Friday, August 29, 2008

Back to school blues

"Second-grader Kaila Griswold shows her excitement to be back at school following summer vacation as she watches other students in Kathy Wilson's class unpack their supplies at Vincent Farms Elementary School on Monday, Aug.25. The new school opened its doors for the first time Monday."

New book bag. Check. New lunch box. Check. New crayons. Check. Summer over. Check.

School has unofficially begun in Maryland and students from kindergarten to college are packing their book bags and dreaming of the beach as they now listen to their professors ramble.

For myself, I am wrapping up my undergrad with a class two mornings a week. That doesn't go to say that I won't be anxious to get back in the classroom like I've always been on the first day of class.

The first day of school always had a certain feel to it. Hard to put into words, the morning has always been a brisk and damp one as I made the commute into class.

I always wondered who would be in my classes, what the professor will be like and what sort of new routine I would have to develop to stay on top of things.

While most of those questions raced through my brain each semester, I can't really recall what I thought the first day each year grade school began. Nonetheless, I got a glimpse of what it might have been like though as I got to shoot the first day of school in Baltimore County last week.

After strolling through the IKEA styled school (seriously, I felt as if I was in a friends apartment rather than a classroom) with the reporter, I made my way out to see students be dumped off of the big yellow buses.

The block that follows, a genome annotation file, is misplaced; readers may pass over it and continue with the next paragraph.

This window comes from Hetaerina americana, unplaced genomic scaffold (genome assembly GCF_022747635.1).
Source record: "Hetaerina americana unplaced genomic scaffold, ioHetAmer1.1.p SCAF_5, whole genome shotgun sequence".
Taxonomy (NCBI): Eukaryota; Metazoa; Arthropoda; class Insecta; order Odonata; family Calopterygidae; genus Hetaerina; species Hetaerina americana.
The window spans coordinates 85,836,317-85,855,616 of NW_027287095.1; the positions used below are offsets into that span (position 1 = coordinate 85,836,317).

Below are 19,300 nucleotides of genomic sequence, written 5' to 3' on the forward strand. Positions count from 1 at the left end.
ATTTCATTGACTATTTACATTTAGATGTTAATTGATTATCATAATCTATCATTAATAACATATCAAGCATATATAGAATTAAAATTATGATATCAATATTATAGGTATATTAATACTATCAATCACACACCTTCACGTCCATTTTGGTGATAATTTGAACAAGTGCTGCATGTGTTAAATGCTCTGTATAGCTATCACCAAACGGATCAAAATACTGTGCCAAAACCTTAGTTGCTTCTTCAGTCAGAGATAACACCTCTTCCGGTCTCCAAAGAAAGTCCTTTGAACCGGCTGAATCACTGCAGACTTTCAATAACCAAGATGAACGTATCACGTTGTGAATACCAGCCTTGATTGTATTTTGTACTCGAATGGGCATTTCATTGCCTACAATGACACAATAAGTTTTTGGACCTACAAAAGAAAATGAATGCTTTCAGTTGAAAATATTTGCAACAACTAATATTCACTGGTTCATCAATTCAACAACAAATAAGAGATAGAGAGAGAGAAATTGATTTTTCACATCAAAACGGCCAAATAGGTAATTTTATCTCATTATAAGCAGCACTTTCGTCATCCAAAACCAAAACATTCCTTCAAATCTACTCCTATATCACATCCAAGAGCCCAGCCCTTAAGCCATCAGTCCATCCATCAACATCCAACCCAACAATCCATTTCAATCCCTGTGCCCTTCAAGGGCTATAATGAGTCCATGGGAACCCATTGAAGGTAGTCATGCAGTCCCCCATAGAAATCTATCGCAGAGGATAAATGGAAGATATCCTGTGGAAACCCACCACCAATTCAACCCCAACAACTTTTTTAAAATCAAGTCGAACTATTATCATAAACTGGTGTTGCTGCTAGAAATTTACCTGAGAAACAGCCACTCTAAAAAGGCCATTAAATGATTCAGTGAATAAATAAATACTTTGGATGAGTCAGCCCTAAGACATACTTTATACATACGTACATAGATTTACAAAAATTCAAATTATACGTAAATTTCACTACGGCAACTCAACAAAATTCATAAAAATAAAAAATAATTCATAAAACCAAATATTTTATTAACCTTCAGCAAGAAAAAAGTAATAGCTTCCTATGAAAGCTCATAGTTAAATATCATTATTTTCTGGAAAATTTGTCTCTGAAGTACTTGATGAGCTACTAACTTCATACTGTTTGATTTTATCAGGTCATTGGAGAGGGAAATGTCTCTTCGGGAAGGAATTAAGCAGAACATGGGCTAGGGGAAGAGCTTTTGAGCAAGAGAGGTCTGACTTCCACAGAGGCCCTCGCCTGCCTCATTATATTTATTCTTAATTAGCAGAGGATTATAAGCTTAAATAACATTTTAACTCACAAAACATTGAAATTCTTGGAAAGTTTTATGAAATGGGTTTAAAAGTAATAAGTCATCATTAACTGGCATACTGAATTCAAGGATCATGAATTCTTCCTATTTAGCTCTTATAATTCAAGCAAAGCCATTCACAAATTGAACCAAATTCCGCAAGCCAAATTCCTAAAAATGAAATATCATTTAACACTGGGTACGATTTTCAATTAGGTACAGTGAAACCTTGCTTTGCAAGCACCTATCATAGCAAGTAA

While some students screamed from windows waving at fellow pupils, others gazed from the windows at their new school. It was endearing to see such a scared faced as they peered from the windows of the bus.

As they trekked to their classrooms, the reporter and I decided to stick with one class. Again, funny and cute, most of the students instead of worrying about their class load and difficulty of text books, these children were more worried about if they had enough crayons to last them the first day of school.

Of course, there the full range of students in the class. The quiet little girl diligently doing her work, the half asleep girl who needed a Red Bull didn't want to be in school (above...and usually what I probably look like) and the wild child who the teacher was dreading having in class.

I had to watch myself as I made photos for the first 25 minutes of school because everything these students did just made me laugh. The silly questions they asked, the things they said and did. It was comical, but reminded me that I could never be a teacher; especially in an elementary school.

After witnessing my share of classrooms through the years, I've decided to write to my favorite teachers from elementary school through college to thank them for what they've done to help mold and teach me after I am done college.

As for my schooling, I'll admit, although eager to move onto the next step of my life, I'll miss it. From the moment I walked into kindergarten I've had a miniature world at my disposal, with very few real world 1restrictions or pressures. In short, I could do what I wanted.

But now as my days of being a student come to an end (unless I pursue grad school) I'll miss that independence. Sure I'll be able to still "do what I want," however, it will be time to grow up and take on a new chapter as I search for a suitable career in journalism.


Post a Comment

<< Home